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Placenta. 2008 Sep;29(9):763-71. doi: 10.1016/j.placenta.2008.06.011. Epub 2008 Aug 8.

The functional role of the renin-angiotensin system in pregnancy and preeclampsia.

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University of Texas - Houston Health Science Center, Department of Biochemistry and Molecular Biology, 6431 Fannin Street, MSB 6.200, Houston, TX 77030, USA.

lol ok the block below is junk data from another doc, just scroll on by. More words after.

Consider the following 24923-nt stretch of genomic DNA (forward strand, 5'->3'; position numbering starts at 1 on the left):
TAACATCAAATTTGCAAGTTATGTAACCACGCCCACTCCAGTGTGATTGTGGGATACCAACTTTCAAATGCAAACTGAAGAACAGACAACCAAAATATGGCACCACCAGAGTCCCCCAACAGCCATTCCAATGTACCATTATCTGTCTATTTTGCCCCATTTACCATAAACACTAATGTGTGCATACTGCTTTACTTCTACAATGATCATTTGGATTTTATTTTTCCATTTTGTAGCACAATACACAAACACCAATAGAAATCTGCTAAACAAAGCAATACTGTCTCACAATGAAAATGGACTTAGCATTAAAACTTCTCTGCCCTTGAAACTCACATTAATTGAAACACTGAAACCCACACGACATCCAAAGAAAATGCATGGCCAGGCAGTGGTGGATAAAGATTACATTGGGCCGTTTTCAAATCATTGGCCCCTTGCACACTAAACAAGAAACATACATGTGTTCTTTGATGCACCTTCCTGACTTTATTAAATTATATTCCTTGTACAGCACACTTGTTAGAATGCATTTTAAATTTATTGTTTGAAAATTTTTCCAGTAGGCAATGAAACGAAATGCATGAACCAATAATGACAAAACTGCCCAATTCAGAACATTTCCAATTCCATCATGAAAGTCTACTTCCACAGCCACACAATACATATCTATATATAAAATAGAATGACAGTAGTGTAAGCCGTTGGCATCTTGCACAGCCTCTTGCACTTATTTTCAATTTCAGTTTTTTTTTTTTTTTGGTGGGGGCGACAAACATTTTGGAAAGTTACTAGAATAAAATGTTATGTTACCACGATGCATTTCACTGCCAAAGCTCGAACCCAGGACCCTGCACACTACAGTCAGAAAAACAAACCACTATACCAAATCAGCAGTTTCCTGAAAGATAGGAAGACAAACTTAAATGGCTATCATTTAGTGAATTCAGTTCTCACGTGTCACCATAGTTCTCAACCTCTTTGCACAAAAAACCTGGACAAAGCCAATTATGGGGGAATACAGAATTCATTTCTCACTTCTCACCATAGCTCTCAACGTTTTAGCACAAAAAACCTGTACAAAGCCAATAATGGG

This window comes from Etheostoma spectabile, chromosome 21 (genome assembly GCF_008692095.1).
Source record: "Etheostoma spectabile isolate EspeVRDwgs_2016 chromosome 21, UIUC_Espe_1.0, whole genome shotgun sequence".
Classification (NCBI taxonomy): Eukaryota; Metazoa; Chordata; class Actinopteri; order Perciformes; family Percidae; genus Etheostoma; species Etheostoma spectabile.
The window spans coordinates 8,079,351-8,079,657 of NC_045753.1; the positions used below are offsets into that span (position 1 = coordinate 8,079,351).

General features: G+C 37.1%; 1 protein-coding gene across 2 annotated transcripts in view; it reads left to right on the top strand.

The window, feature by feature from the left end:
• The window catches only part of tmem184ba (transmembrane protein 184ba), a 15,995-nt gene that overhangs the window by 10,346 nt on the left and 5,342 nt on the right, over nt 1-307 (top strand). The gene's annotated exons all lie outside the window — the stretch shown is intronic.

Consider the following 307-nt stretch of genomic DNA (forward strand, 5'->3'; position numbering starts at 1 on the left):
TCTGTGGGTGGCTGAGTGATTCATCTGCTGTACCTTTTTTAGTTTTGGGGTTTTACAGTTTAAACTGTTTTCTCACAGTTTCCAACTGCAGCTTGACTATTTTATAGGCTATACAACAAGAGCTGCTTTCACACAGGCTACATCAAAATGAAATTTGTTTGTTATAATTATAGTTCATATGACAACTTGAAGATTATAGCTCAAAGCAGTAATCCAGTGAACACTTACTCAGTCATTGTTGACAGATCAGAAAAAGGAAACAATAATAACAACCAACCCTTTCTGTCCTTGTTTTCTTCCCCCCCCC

During normal pregnancy, the renin-angiotensin system (RAS) plays a vitally important role in salt balance and subsequent well-being of mother and fetus. In this balance, one must consider not only the classical renal RAS but also that of the uteroplacental unit, where both maternal and fetal tissues contribute to the signaling cascade. Many studies have shown that in normal pregnancy there is an increase in almost all of the components of the RAS. In derangements of pregnancy this delicate equilibrium can become unbalanced. Preeclampsia is one such case. It is a disorder of pregnancy characterized by hypertension, proteinuria and placental abnormalities associated with shallow trophoblast invasion and impaired spiral artery remodeling. Despite being a leading cause of maternal death and a major contributor to maternal and perinatal morbidity, the mechanisms responsible for the pathogenesis of preeclampsia are poorly understood. Immunological mechanisms and the RAS have been long considered to be involved in the development of preeclampsia. Numerous recent studies demonstrate the presence of the angiotensin II type I receptor agonistic autoantibody (AT1-AA). This autoantibody can induce many key features of the disorder and upregulate molecules involved in the pathogenesis of preeclampsia. Here we review the functional role of the RAS during pregnancy and the impact of AT1-AA on preeclampsia.

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